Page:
U.S. stocks declined in morning trading as investors economic fears outweighed any cheer from the Senate passage late Wednesday of the governments $700 billion economic bailout package.
In morning activity, the Dow Jones industrial average was off more than 200 points, or about 2%, at 10,614.11 while the broad market S&P 500 index fell 26.76 points, or 2.5%, to 1,134.4. The Nasdaq composite was also lower, dropping 50.19 points, or 2.4%, to 2,019.21.
Although the Senates action renewed hope that the rescue package would be passed into law, economic worries kept share prices under heavy pressure, as the Labor Department reported that initial claims for jobless benefits increased by 1,000 to a seasonally adjusted 497,000, well above economists estimates and the highest in seven years.
The Senate bill a revised version of the one the House rejected Monday by a 228-205 vote sweetened the original package by tacking on a number of tax breaks and other perks in the hopes of swaying the House to reverse its original veto. The House is expected to vote Friday on the new version.
The add-ons include tax breaks for businesses, users of alternative energy and hurricane victims as well as relief from the alternative minimum tax. Also, it would boost the+ limit on Federal Deposit Insurance Corp.-insured bank deposits to $250,000 from $100,000 for one year. Additionally, a bill boosting improved health insurance for mental health was wrapped into the package.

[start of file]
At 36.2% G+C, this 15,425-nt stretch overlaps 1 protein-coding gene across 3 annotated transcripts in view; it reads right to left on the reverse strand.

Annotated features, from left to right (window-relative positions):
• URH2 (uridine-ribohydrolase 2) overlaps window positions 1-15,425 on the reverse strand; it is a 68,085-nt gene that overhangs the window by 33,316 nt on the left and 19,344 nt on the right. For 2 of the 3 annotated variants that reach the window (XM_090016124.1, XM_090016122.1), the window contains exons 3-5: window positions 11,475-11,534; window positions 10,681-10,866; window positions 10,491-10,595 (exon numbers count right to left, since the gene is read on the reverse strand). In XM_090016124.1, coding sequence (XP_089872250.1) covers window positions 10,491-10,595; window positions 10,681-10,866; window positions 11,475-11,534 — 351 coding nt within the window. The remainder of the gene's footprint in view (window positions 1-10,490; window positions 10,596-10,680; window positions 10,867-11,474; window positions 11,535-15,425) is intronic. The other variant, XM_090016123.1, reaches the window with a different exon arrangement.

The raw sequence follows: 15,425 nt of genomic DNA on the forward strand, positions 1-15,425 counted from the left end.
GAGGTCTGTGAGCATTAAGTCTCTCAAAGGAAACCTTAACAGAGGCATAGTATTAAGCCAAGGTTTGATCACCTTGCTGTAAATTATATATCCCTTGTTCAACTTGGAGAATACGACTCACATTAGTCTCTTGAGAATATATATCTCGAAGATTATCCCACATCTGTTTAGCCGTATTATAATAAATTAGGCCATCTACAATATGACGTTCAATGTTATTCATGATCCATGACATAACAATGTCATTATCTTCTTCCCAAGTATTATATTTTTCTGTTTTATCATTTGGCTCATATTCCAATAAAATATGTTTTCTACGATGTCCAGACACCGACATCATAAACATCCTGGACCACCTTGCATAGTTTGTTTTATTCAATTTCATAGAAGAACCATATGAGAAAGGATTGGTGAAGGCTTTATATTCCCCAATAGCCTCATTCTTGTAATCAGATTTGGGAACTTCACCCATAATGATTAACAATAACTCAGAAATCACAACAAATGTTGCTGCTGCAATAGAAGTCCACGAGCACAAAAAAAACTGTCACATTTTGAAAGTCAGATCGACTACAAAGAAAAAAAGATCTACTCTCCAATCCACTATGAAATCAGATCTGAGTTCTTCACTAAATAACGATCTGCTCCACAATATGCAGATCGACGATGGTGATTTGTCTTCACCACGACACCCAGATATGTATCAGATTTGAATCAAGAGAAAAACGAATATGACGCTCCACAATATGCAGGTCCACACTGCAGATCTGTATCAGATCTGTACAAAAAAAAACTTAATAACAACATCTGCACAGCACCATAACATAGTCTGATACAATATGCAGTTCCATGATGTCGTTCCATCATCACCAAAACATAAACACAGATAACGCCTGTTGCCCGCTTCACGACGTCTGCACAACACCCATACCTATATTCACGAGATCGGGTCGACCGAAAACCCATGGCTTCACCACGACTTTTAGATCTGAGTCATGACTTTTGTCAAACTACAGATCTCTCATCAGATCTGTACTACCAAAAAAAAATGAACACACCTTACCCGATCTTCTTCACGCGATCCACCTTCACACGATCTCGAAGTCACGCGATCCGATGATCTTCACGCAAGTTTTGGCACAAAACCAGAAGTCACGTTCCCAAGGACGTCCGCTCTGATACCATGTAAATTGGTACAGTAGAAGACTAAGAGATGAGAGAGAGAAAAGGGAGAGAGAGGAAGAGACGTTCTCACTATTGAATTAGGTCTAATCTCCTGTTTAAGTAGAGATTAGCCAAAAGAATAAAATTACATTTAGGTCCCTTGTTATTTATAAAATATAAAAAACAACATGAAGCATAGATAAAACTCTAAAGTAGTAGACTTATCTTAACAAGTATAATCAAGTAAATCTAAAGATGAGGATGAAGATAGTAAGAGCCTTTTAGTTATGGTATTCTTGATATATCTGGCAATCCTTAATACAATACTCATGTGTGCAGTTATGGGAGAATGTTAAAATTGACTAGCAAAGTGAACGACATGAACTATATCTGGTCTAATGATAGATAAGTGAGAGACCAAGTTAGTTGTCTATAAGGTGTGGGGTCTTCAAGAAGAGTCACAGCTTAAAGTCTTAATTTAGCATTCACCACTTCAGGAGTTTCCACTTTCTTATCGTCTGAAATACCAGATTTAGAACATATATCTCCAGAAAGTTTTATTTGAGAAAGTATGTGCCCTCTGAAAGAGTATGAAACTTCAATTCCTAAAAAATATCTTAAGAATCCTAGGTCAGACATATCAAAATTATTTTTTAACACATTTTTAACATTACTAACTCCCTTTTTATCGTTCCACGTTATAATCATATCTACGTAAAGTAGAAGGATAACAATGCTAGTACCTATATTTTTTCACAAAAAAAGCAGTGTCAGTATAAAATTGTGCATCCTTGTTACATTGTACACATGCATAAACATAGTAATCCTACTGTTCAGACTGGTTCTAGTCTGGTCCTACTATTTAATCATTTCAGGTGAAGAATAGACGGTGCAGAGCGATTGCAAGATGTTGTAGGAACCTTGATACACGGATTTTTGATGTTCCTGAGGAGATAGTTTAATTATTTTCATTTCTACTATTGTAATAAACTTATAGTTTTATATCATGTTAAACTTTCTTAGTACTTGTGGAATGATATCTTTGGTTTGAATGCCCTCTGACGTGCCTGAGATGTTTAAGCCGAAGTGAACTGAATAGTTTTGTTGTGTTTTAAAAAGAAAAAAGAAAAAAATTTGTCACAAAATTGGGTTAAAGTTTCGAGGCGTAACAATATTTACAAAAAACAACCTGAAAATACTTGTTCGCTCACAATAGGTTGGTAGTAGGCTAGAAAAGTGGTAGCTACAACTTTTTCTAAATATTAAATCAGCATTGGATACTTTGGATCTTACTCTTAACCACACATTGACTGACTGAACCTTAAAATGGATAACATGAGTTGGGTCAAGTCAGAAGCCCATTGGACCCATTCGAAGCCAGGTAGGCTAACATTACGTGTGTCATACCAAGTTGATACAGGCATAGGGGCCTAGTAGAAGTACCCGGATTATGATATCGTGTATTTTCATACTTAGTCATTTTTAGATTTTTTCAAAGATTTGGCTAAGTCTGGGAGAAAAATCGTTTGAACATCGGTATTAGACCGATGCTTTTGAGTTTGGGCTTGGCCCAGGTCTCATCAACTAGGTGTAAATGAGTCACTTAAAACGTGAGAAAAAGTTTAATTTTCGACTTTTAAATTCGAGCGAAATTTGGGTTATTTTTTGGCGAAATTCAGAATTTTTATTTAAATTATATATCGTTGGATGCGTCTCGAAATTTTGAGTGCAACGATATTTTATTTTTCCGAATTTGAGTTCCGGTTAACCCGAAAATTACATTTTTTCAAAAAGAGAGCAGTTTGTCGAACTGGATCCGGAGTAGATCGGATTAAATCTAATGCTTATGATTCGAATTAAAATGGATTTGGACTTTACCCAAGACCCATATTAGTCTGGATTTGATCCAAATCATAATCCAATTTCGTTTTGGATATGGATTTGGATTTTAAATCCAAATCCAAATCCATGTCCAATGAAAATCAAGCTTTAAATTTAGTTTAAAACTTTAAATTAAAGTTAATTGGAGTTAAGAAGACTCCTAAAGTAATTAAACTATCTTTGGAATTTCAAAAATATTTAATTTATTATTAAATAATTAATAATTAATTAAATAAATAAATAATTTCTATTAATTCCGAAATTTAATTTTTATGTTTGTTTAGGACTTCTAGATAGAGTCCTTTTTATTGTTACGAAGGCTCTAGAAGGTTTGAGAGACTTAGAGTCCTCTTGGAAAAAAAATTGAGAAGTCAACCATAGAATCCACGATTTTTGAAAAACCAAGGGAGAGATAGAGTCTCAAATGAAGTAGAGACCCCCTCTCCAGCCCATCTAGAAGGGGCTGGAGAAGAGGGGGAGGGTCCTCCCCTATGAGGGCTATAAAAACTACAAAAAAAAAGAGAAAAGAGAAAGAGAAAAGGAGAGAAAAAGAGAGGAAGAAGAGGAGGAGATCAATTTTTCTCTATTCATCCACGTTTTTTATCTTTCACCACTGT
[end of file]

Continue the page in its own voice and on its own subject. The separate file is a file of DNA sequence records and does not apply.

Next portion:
In a related move, the Securities and Exchange Commission extended its ban on short selling in financial companies to allow time for completion of work on the anticipated passage of legislation, according to a news release from the regulator. The short-selling ban will expire no later than Oct. 17.
At the same time, the SEC extended its order requiring institutional money managers to report new short sales of certain stocks to Oct. 17 but could extend it indefinitely after a period of public comment.
These efforts relating to short sales have focused particularly on the securities of financial institutions whose health may have an impact on financial stability, SEC officials said in a news release. The steps the commission has taken are designed to ensure the continued smooth operation of orderly markets. Our actions have been taken in consultation with regulators of the major developed securities markets around the world, with whom we have coordinated in monitoring market reactions.